Linguists Attempt to Make the German Language More Gender Neutral

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For centuries the German language has allocated masculine (der), feminine (die) and neutral (das) gender articles to its nouns, but due to changing attitudes towards gender roles, they may be set to change.

Mark Twain wrote despairingly of this in his essay ‘The Awful German Language’, in which he said “In German, a young lady has no sex, while a turnip has… Think what overwrought reverence that shows for the turnip, and what callous disrespect for the girl.”

The gender articles have become difficult in various situations including universities, as the gender article for ‘student’ is typically male. However, using the male pronoun to address a large group of students is usually inaccurate since it has become socially acceptable for women to study.

The federal justice ministry has emphasized that all state bodies should use gender neutral formulations in their paperwork to avoid associating particular professions with any particular gender. Some lecturers advise that instead of using traditional gender specific terms for students such as “studenten or “studentinnen, they use “studierende” (meaning “those who study”), thus sidestepping any gender specification.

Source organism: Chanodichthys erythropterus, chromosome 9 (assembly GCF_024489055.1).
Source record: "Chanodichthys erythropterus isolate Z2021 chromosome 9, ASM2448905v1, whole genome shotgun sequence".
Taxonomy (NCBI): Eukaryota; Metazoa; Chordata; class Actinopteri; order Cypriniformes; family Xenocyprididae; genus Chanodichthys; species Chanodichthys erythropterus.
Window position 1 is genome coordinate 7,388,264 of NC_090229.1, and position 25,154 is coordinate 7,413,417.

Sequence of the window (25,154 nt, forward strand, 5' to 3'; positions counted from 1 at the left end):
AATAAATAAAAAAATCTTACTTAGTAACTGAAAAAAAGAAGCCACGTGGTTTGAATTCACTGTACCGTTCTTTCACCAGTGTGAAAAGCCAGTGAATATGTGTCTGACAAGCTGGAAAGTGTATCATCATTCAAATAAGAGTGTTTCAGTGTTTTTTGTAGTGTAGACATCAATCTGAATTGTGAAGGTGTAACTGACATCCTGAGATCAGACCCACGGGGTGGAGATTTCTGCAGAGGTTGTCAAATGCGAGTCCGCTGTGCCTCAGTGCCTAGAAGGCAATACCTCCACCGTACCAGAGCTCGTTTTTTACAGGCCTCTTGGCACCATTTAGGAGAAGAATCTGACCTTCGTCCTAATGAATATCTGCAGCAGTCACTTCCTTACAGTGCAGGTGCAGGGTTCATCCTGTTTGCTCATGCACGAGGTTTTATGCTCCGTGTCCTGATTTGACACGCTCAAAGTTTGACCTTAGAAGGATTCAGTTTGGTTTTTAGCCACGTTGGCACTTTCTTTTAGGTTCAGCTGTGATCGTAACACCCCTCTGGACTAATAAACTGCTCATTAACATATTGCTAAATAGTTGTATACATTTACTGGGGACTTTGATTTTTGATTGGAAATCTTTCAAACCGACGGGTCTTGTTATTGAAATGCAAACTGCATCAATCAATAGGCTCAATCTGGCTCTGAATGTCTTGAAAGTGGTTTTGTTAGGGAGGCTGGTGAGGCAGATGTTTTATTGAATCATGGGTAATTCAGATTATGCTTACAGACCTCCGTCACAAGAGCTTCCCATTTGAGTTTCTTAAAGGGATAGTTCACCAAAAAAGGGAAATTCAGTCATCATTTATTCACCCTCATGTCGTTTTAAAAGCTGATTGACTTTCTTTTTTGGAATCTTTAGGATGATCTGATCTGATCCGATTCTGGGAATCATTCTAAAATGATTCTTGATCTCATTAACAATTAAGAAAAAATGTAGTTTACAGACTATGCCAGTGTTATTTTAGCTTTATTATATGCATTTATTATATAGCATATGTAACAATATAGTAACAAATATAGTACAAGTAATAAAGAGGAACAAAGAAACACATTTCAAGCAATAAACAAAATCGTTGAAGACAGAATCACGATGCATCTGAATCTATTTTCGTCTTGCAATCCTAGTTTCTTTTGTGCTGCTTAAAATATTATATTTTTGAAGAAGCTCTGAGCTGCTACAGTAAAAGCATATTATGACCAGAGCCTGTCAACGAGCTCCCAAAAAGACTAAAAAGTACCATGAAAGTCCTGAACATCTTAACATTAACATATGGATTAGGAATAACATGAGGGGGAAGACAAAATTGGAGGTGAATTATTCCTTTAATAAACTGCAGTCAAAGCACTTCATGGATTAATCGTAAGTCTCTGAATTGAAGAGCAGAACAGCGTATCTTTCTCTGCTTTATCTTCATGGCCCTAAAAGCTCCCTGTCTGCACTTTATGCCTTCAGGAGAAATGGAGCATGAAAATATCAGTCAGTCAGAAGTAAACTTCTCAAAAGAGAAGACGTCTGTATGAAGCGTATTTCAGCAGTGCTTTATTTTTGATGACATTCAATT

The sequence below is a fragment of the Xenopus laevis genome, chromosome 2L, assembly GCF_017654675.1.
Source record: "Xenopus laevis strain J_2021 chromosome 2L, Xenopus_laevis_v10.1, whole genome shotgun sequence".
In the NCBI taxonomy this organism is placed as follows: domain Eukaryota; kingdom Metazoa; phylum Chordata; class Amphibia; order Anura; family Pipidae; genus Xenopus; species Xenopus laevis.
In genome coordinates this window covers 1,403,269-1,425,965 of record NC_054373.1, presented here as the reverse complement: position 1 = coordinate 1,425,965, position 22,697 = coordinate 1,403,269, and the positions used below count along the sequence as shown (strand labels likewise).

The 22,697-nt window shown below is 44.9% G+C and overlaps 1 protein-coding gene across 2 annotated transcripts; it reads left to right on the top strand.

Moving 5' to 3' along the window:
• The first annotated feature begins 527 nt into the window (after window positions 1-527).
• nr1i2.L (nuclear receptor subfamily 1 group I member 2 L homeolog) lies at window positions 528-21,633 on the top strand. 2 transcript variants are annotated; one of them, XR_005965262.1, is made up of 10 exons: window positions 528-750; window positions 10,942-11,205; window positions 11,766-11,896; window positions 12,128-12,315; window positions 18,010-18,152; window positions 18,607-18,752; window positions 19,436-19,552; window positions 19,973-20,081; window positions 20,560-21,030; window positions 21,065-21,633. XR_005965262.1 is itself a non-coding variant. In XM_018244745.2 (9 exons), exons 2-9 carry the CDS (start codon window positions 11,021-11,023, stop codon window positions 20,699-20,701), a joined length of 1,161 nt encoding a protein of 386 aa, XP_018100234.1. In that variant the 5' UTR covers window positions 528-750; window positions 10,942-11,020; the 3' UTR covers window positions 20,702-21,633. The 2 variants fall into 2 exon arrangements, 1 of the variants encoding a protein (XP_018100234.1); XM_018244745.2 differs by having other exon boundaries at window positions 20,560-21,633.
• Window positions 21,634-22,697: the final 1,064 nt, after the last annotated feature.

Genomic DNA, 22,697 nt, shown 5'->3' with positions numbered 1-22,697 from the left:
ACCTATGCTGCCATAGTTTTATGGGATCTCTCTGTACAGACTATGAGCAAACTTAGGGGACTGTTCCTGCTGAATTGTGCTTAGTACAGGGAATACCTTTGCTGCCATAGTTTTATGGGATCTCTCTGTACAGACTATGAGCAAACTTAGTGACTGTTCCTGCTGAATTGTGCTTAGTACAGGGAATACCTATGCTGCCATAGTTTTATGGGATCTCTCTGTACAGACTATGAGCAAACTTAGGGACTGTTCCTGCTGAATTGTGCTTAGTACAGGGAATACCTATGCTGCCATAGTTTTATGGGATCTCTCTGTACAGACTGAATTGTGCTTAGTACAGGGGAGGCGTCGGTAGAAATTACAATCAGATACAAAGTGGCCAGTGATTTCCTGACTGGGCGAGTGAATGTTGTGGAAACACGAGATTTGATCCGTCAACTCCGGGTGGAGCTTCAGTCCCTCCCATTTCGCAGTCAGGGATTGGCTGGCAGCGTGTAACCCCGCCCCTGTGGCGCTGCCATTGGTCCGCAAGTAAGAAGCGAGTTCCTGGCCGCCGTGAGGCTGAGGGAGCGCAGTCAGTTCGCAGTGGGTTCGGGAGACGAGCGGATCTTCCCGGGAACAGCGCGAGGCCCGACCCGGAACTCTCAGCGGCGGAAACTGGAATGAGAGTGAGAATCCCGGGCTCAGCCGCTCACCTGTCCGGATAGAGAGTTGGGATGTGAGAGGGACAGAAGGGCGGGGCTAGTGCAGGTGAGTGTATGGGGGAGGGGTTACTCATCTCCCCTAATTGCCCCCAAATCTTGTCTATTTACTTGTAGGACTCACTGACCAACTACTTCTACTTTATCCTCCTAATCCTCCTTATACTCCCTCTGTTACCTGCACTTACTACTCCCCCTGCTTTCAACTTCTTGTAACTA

However, many believe such manouvres are too difficult to enact on a consistent basis. Linguist Luise Pusch argues that the language will eventually simplify its gender articles to better reflect the attitudes of the time, as has been done with English since the Middle Ages.

“”Language should be comfortable and fair,
“At the moment, German is a very comfortable language, but a very unfair one.” Pusch reportedly said to The Guardian.

Many linguists are unsure of whether language can be modified so rapidly. “”It’s hard to transform grammar through legislation, and even if so, such changes often happen over centuries,” said Anatol Stefanowitsch, a linguist at Berlin’s Free University.

However, he did point out that some dialects, such as Niederdeutsch (Low German), have discarded the distinction between “der” and “die” already, and simply refer to both men and women as “de”.

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